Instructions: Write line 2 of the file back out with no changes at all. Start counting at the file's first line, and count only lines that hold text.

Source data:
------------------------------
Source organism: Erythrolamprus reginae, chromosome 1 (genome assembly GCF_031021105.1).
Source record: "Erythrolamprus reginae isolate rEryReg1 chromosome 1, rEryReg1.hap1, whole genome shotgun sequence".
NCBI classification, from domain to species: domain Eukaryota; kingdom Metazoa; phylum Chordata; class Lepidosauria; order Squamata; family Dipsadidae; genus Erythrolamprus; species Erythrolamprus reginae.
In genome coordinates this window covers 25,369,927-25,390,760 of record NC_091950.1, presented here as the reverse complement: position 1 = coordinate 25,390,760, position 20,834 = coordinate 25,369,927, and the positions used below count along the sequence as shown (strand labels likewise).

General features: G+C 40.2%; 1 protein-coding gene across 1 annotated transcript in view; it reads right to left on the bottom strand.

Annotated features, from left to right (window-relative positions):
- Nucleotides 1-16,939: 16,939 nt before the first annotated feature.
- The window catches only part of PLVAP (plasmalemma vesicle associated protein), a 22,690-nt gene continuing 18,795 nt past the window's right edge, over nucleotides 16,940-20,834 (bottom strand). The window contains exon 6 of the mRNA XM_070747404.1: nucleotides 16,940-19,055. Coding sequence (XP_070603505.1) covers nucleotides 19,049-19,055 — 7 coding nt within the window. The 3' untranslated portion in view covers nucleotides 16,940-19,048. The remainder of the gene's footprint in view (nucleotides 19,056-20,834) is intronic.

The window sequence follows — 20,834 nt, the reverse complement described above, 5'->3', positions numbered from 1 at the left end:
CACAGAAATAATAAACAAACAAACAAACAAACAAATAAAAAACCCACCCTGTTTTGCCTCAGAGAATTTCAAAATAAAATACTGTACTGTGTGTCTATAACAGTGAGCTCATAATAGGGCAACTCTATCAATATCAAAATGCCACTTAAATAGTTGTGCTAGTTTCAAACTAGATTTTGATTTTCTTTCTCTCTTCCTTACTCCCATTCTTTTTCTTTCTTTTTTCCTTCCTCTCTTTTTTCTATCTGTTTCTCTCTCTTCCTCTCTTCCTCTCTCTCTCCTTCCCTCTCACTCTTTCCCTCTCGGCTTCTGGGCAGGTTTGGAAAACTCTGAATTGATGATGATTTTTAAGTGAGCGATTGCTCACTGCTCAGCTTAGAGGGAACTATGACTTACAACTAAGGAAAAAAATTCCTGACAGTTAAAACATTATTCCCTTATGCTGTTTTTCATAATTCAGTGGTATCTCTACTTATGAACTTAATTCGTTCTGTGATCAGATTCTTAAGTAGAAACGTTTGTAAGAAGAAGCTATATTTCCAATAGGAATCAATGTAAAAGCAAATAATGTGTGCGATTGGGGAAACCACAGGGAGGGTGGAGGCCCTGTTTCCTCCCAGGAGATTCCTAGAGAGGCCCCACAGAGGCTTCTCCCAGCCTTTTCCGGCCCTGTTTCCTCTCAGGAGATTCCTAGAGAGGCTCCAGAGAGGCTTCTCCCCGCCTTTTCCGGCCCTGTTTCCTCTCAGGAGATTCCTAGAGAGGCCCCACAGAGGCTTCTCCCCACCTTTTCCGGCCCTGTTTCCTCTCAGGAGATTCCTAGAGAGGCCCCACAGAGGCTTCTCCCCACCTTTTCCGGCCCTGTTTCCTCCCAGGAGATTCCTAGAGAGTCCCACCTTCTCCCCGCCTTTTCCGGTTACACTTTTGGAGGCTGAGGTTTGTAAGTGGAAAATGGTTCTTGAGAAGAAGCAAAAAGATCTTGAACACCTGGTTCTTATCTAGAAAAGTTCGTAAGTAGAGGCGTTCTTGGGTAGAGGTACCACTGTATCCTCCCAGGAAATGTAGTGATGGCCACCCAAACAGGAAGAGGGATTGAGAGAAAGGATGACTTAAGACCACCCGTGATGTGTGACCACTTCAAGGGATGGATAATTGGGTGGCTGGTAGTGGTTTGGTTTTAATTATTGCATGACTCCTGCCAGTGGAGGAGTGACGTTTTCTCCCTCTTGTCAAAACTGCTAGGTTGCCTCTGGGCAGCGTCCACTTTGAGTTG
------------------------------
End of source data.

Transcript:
Source record: "Erythrolamprus reginae isolate rEryReg1 chromosome 1, rEryReg1.hap1, whole genome shotgun sequence".